RubyGems User Guide


Template engines:




Blogging softwares:



Inside a class, can we have methods with the same name, but different parameter list?

Need research

What are the differences between a function that takes a block and a function that does not take a block?

It appears that a function (two different functions with the same name) can have different form. One can have a block, and one does not have a block. Depending on whether a block was specified (which form was used), different function is invoked, and therefore have different bahavior. How can we define a function with a block, and how can we define a function without a block?

What is Ruby?

Ruby is a dynamic, reflective, general purpose object-oriented programming language that combines syntax inspired by Perl with Smalltalk-like features. Ruby supports multiple programming paradigms, including functional, object-oriented, imperative, and reflection. It also has a dynamic type system and automatic memory management. It is therefore similar in varying respects to Python, Perl, Lisp, etc..

Matsumoto wished to create a language that balanced functional programming with imperative programming. He wants a scripting language that was more powerful than Perl, and more object-oriented than Python.

object-oriented designs, classes with inheritance, mixins, iterators, closures, exception handling, garbage collection.

Ruby is designed for programmer productivity and fund, following the principles of good user interface design. Matsumoto stresses that the system design needs to emphasize human, rather than computer's needs.

Often people, especially computer enginers, focus on the machines. They think, "By doing this, the machine will run faster. By doing this, the machine will run more effectively. By doing this, the machine will something, something, something." They are focusing on machines. But in fact we need to focus on humans, on how humans care about doing programming or operating the applications. We are the masters. They are the slaves.

  1. Object-oriented (everything is an object)
  2. Five levels of scope (global, class, instance, local, and block)
  3. Exception handling
  4. Iterators and closures (based on passing blocks of code)
  5. Native, Perl-like regular expression at the language level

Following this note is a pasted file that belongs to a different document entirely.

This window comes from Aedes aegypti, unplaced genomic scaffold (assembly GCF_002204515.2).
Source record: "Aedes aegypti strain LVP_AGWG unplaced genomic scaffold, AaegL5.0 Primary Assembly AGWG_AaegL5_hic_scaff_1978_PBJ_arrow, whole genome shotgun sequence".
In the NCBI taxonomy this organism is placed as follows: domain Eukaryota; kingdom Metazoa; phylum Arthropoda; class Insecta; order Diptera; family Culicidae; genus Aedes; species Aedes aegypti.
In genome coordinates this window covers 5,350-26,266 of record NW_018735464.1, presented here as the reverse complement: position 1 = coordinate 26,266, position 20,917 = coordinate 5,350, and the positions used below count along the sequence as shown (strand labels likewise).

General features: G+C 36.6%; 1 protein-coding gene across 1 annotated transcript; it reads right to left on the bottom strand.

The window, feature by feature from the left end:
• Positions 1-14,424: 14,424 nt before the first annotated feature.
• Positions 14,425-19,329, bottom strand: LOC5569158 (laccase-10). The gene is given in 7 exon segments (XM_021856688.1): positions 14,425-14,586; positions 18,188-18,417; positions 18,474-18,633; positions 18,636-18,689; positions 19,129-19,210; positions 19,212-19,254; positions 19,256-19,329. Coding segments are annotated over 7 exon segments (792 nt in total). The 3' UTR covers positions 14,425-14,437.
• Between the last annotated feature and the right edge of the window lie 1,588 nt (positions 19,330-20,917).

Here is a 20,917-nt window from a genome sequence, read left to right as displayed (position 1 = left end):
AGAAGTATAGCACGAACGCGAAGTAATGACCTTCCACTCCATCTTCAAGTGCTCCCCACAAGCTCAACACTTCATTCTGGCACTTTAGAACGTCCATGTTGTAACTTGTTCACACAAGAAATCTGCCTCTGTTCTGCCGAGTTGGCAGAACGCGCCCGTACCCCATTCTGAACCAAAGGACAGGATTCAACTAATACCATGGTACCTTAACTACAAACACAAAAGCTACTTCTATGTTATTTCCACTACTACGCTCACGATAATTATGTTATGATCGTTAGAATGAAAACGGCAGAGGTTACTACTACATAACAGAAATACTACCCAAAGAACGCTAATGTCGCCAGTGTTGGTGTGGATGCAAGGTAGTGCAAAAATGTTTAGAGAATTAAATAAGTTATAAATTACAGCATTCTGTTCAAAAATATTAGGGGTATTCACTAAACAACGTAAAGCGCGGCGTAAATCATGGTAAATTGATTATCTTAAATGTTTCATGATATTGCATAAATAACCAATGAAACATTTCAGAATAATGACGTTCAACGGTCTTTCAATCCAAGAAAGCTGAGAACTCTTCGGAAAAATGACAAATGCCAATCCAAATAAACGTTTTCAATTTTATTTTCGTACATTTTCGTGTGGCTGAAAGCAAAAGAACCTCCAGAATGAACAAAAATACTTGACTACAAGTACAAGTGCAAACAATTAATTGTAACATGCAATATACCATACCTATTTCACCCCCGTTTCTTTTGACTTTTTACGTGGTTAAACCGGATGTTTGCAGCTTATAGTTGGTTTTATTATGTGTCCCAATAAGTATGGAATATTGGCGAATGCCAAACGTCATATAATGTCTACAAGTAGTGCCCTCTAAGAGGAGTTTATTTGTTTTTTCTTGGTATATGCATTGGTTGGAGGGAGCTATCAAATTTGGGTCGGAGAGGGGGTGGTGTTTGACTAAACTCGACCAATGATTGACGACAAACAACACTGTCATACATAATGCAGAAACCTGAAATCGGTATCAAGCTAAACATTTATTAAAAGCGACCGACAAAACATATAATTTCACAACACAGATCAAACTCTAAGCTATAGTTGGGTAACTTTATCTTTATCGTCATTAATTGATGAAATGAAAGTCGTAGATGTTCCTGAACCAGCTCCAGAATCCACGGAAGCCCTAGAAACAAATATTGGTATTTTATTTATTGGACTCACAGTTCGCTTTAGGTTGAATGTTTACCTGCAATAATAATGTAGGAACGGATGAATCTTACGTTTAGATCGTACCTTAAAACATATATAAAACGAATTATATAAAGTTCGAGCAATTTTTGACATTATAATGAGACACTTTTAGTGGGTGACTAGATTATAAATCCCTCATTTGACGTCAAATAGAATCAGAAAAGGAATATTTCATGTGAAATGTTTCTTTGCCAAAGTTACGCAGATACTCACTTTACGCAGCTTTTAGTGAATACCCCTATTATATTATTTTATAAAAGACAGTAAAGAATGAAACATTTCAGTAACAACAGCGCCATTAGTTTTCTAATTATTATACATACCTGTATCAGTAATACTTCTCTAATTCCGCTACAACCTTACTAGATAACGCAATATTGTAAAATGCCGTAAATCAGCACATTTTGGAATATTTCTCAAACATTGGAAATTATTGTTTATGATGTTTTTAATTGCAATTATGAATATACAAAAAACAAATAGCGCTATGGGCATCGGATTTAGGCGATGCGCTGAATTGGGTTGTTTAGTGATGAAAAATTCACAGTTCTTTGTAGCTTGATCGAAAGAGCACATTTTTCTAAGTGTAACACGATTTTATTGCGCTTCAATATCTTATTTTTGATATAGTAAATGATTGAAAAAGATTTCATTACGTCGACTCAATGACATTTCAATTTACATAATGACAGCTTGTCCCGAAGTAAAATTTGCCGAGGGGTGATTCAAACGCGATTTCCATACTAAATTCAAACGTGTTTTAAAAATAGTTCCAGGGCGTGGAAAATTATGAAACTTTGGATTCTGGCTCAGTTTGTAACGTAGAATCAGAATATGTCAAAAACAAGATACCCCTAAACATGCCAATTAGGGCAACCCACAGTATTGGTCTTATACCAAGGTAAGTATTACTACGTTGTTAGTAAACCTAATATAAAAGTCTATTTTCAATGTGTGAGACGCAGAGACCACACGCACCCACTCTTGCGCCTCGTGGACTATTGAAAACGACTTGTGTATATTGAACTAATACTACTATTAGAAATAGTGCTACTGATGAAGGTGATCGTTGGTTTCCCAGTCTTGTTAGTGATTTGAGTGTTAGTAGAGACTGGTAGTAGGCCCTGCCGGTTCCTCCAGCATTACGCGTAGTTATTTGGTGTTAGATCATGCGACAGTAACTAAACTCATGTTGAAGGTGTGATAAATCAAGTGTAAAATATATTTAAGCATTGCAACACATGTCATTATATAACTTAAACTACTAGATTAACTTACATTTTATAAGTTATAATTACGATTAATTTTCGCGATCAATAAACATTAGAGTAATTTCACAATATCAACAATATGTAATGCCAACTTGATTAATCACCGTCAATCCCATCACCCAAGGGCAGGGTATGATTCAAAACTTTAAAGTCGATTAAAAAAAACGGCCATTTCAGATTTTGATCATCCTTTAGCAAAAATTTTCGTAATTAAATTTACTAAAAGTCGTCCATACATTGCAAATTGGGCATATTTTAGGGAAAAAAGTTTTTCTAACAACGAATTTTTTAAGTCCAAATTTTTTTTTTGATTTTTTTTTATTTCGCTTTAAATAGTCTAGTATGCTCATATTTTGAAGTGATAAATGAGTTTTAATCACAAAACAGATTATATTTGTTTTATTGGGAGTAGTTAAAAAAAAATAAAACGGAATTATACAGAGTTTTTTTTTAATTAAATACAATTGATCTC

6. Operator overloading
  7. Automatic garbage collection
  8. Cooperative multi-threading using green threads
  9. Introspection, reflection, and metaprogramming
  10. Large standard libraries
  11. Support dependency injection
  12. Support object runtime alteration
  13. Continuations and generators

Ruby is object-oriented: every data type is an object, including classes and types which many other languages designate as primitives. Every function is a method. Named values (variables) always designate references to object, not the object themselves. Ruby supports inheritance with dynamic dispatch, mixins, and singleton methods (belonging to, and defined for, a single instance rather than being defined on the class). Though Ruby does not support multiple inheritance, classes can import modules as mixins.

Procedural syntax is supported, but all methods defined outside of the scope of a particular object are actually methods of the Object class. Since this class is the parent of every other class, the changes become visible to all classes and objects.

How to invoke the Ruby interactive shell?


How to quit / exit the interactive shell?

Easy. Just type 'quit', 'exit', 'quit()', 'exit()' without the quotes, hit the enter key and that is it. No fuss.

How to execute Ruby script?

ruby filename


puts "Hello World!"

# Everything (including literals) is an object, so this works:
-199.abs                              # 199
"ruby is cool".length              # 12
"Rick Astley".index("c")         # 2
"Nice Day Isn't It?".downcase.split(//).sort.uniq.join  # example of chaining and regular expression

puts "What is your favsorite number?"
number = gets.chomp # example of reading from command line
outputnumber = number.to_i + 1
puts outputnumber.to_s + ' is a bigger and better favorite number.'

# There are a variety of methods of defining strings in Ruby.
a = "\nThis is a double quoted string\n"